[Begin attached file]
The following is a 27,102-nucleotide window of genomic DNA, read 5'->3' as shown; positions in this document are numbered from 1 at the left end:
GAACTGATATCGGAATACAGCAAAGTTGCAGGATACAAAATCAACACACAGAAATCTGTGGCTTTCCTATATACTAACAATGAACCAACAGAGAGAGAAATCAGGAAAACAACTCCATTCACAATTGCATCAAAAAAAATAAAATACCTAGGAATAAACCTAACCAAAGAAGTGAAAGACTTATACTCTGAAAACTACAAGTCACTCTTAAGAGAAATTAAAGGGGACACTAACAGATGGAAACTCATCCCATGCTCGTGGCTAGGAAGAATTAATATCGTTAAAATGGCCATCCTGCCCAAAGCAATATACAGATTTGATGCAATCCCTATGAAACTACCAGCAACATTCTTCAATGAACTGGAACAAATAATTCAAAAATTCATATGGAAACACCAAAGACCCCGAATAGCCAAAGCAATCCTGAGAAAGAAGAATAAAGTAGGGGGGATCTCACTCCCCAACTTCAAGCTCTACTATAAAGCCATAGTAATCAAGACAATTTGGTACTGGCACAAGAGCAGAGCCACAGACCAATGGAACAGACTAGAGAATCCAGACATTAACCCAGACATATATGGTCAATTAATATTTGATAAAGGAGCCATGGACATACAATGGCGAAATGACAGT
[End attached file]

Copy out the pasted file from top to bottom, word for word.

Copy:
The following is a 27,102-nucleotide window of genomic DNA, read 5'->3' as shown; positions in this document are numbered from 1 at the left end:
GAACTGATATCGGAATACAGCAAAGTTGCAGGATACAAAATCAACACACAGAAATCTGTGGCTTTCCTATATACTAACAATGAACCAACAGAGAGAGAAATCAGGAAAACAACTCCATTCACAATTGCATCAAAAAAAATAAAATACCTAGGAATAAACCTAACCAAAGAAGTGAAAGACTTATACTCTGAAAACTACAAGTCACTCTTAAGAGAAATTAAAGGGGACACTAACAGATGGAAACTCATCCCATGCTCGTGGCTAGGAAGAATTAATATCGTTAAAATGGCCATCCTGCCCAAAGCAATATACAGATTTGATGCAATCCCTATGAAACTACCAGCAACATTCTTCAATGAACTGGAACAAATAATTCAAAAATTCATATGGAAACACCAAAGACCCCGAATAGCCAAAGCAATCCTGAGAAAGAAGAATAAAGTAGGGGGGATCTCACTCCCCAACTTCAAGCTCTACTATAAAGCCATAGTAATCAAGACAATTTGGTACTGGCACAAGAGCAGAGCCACAGACCAATGGAACAGACTAGAGAATCCAGACATTAACCCAGACATATATGGTCAATTAATATTTGATAAAGGAGCCATGGACATACAATGGCGAAATGACAGT